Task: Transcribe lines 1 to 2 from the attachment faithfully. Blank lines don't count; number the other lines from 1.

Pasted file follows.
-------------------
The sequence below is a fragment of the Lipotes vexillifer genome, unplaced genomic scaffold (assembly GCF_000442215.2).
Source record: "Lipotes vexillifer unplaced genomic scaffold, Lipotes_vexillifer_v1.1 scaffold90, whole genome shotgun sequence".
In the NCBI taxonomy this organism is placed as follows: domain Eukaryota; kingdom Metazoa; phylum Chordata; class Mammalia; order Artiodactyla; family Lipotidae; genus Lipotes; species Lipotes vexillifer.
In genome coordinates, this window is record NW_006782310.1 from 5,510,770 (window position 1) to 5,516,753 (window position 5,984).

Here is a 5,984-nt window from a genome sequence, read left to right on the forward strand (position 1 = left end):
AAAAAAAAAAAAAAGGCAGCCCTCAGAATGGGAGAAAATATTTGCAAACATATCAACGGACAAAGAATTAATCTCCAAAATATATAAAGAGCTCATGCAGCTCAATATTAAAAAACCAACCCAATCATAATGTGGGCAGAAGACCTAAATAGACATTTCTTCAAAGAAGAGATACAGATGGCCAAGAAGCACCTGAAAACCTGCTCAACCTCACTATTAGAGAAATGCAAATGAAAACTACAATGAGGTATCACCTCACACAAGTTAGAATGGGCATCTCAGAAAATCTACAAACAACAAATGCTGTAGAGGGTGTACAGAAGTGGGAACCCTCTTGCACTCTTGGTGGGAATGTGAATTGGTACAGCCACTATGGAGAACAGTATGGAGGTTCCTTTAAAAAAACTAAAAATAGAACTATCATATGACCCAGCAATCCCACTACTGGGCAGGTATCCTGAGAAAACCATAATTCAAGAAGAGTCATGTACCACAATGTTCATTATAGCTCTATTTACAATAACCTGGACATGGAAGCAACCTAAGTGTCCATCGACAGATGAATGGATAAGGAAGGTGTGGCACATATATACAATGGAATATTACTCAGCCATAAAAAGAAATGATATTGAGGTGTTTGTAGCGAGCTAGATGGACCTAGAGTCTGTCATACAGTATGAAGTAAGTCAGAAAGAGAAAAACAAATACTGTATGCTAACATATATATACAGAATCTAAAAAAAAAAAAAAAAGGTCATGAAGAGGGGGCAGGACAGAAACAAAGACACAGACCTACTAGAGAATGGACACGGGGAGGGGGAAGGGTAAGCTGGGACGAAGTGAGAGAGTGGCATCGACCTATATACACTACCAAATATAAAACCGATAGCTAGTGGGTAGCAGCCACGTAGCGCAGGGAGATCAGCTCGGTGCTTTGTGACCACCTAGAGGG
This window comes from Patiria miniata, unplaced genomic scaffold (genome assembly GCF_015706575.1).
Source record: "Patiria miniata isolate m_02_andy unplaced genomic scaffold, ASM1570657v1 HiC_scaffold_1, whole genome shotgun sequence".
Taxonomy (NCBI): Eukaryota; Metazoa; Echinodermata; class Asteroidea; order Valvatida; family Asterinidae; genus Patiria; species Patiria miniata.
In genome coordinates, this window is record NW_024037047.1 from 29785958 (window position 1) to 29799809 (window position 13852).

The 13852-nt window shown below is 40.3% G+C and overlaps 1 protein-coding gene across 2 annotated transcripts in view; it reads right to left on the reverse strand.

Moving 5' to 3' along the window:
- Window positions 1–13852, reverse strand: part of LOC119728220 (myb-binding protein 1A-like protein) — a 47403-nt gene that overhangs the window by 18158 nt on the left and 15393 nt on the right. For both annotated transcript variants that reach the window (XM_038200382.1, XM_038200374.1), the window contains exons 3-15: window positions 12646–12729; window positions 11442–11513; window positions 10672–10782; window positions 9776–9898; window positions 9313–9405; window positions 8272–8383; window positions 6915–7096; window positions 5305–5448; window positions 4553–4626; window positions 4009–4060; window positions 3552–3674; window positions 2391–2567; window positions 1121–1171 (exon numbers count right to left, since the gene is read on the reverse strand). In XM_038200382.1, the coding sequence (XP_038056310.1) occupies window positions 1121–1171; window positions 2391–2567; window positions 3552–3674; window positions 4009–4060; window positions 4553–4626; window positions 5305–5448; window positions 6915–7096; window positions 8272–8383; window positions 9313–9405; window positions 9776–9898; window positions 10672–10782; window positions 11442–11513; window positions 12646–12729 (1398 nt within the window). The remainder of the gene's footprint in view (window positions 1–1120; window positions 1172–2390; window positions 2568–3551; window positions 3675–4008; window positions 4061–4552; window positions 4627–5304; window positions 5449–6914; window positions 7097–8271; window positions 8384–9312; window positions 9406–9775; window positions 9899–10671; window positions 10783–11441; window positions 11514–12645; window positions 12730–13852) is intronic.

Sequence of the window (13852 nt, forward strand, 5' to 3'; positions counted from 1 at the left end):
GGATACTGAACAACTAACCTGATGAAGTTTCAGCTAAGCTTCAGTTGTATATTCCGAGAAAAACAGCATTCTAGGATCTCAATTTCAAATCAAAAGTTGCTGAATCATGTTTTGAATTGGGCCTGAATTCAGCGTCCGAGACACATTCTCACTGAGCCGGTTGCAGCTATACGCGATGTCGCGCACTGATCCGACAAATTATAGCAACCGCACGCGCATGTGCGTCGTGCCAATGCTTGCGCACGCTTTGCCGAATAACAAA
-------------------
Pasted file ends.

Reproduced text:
The sequence below is a fragment of the Lipotes vexillifer genome, unplaced genomic scaffold (assembly GCF_000442215.2).
Source record: "Lipotes vexillifer unplaced genomic scaffold, Lipotes_vexillifer_v1.1 scaffold90, whole genome shotgun sequence".